Driving along a deserted Jervois Quay in 2020 in his second hand Rolls-Royce, Mark Dunajtschik stopped, put his head in his hands and shed a tear.
The first lockdown had emptied the streets and Dunajtschik was suddenly struck by an overwhelming sense of nostalgia. Suddenly the city looked so similar to the Wellington he first came to in 1958, when he arrived as a young and adventurous 22-year-old.
Dunajtschik’s life has changed a lot since then, and so has the city. Less peaceful, perhaps, but Wellington can be proud of what it has become under the pressure of an increasing population, he says.
READ MORE: * Keys to Wellington Children's Hospital handed over to health board * Wellington children's hospital, Te Wao Nui, set to open by mid-2022 * What $50m buys you: Wellington's philanthropist-funded children's hospital out of the ground * Wellington children’s hospital gets $45 million funding boost from Government
He and Dorothy Spotswood, his partner in life and in business, are now multimillionaire property developers and philanthropists. They have supported causes around the capital, but none more generous than the new Wellington children’s hospital – to which they donated $50 million.
Dunajtschik and Spotswood officially handed ownership of the new building, which bears their names, over to the Capital & Coast District Health Board last week. Deputy prime minister and Wellington Central MP Grant Robertson hailed the couple’s “extraordinary generosity”.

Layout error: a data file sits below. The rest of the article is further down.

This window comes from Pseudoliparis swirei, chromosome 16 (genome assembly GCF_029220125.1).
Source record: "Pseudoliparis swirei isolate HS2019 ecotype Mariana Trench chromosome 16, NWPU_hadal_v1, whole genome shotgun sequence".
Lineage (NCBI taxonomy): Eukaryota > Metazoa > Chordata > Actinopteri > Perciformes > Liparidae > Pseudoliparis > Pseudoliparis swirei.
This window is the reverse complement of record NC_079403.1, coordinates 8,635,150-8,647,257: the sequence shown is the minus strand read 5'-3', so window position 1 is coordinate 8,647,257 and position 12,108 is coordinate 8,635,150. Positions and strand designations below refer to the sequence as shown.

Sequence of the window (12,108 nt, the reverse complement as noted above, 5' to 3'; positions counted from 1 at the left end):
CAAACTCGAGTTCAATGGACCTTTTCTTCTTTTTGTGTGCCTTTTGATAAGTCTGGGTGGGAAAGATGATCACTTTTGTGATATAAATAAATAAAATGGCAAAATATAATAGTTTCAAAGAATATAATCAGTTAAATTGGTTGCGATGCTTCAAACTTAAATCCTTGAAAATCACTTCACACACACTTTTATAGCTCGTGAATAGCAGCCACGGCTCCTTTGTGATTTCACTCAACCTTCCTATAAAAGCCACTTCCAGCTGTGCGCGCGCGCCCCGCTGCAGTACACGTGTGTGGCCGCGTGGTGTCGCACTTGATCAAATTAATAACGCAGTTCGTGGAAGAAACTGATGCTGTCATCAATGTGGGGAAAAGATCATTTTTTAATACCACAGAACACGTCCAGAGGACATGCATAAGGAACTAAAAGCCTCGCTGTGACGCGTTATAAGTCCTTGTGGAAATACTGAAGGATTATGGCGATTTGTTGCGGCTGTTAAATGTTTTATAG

The children’s hospital has been five years and more than $100 million in the making. The Government contributed $45.6 million and the Hospital Foundation is raising $10 million to fund the hospital's equipment and fitout.
The DHB will now fit out the hospital before it opens to the public at the end of this year or the beginning of 2023.
The DHB’s new child health service, Te Wao Nui, will bring child health services from across Wellington Regional Hospital under one roof.
After handing over the keys to the hospital, Spotswood and Dunajtschik say they feel like a weight has been lifted off their octogenarian shoulders.
The 86-year-old Dunajtschik, particularly, had looked spent at the ceremony at the Newtown site, a low-key event thanks to Covid restrictions.
A few days later in his office – the 26th storey penthouse in the HSBC Tower on Lambton Quay, which which he and Spotswood used to own – he’s a new man.
“You can see our house from here,” he says from this lofty perch, pointing to a green house with a white roof nestled into the hills in Oriental Bay.
There’s nothing flash about Dunajtschik’s digs. A couple of Welly Awards (he was Wellingtonian of the Year in 2017) lean askew unceremoniously on a sofa against the wall. A few paintings brighten up an otherwise beige living room. A photo of his beloved 1955 Maico 350 two-stroke motorbike he rode halfway around the world hangs at an angle. He still rides the bike now and again.
A set of keys dangle from his waist – Dunajtschik is what you call a hands-on developer.